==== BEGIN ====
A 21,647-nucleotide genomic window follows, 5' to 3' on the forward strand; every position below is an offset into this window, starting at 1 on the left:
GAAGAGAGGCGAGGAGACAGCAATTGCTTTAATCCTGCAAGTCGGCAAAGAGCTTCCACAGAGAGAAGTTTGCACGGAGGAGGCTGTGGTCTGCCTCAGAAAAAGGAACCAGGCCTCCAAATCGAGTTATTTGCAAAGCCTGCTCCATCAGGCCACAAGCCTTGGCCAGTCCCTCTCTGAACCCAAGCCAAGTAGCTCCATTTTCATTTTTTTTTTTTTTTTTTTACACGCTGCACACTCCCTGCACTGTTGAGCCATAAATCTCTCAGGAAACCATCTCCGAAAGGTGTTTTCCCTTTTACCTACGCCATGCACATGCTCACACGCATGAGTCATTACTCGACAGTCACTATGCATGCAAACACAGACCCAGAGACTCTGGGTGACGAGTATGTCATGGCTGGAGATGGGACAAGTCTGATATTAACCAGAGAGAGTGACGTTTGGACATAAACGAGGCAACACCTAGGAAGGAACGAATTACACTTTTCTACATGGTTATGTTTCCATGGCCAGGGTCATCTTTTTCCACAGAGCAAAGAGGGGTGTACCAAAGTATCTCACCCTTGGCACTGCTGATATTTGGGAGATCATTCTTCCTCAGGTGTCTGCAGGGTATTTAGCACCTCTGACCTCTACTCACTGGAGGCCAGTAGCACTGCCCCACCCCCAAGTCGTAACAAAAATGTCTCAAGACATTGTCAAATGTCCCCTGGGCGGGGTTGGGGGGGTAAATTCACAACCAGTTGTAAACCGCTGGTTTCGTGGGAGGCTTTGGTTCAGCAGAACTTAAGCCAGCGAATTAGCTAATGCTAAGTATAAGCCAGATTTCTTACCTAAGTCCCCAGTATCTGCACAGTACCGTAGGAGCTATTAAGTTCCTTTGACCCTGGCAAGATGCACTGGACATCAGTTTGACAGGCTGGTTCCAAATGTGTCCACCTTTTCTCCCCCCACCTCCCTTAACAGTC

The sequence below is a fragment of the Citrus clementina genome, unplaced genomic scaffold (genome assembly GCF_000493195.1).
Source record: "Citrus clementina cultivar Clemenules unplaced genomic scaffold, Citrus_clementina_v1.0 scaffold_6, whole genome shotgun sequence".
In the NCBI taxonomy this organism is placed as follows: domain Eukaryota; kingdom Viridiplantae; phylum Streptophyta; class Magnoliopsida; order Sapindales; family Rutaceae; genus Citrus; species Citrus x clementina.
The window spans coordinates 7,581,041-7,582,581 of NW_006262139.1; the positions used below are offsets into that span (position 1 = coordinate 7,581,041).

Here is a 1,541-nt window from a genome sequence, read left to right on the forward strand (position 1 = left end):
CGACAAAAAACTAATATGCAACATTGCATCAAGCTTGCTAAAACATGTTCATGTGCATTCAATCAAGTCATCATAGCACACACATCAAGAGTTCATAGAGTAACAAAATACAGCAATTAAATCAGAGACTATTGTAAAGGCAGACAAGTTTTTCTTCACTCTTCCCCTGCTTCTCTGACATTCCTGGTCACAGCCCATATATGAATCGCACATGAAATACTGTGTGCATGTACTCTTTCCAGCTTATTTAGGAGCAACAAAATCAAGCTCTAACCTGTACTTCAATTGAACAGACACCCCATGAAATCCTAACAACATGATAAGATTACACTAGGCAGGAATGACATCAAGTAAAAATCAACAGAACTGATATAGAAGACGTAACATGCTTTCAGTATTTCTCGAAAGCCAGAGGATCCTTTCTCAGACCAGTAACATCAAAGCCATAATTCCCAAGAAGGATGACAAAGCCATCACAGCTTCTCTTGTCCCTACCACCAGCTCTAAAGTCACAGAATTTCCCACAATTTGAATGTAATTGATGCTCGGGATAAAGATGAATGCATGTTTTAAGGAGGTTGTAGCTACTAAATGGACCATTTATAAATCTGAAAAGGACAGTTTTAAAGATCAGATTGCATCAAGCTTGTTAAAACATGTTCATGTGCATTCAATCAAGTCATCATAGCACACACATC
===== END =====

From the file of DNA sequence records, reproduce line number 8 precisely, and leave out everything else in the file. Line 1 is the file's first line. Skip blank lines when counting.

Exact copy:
CGACAAAAAACTAATATGCAACATTGCATCAAGCTTGCTAAAACATGTTCATGTGCATTCAATCAAGTCATCATAGCACACACATCAAGAGTTCATAGAGTAACAAAATACAGCAATTAAATCAGAGACTATTGTAAAGGCAGACAAGTTTTTCTTCACTCTTCCCCTGCTTCTCTGACATTCCTGGTCACAGCCCATATATGAATCGCACATGAAATACTGTGTGCATGTACTCTTTCCAGCTTATTTAGGAGCAACAAAATCAAGCTCTAACCTGTACTTCAATTGAACAGACACCCCATGAAATCCTAACAACATGATAAGATTACACTAGGCAGGAATGACATCAAGTAAAAATCAACAGAACTGATATAGAAGACGTAACATGCTTTCAGTATTTCTCGAAAGCCAGAGGATCCTTTCTCAGACCAGTAACATCAAAGCCATAATTCCCAAGAAGGATGACAAAGCCATCACAGCTTCTCTTGTCCCTACCACCAGCTCTAAAGTCACAGAATTTCCCACAATTTGAATGTAATTGATGCTCGGGATAAAGATGAATGCATGTTTTAAGGAGGTTGTAGCTACTAAATGGACCATTTATAAATCTGAAAAGGACAGTTTTAAAGATCAGATTGCATCAAGCTTGTTAAAACATGTTCATGTGCATTCAATCAAGTCATCATAGCACACACATC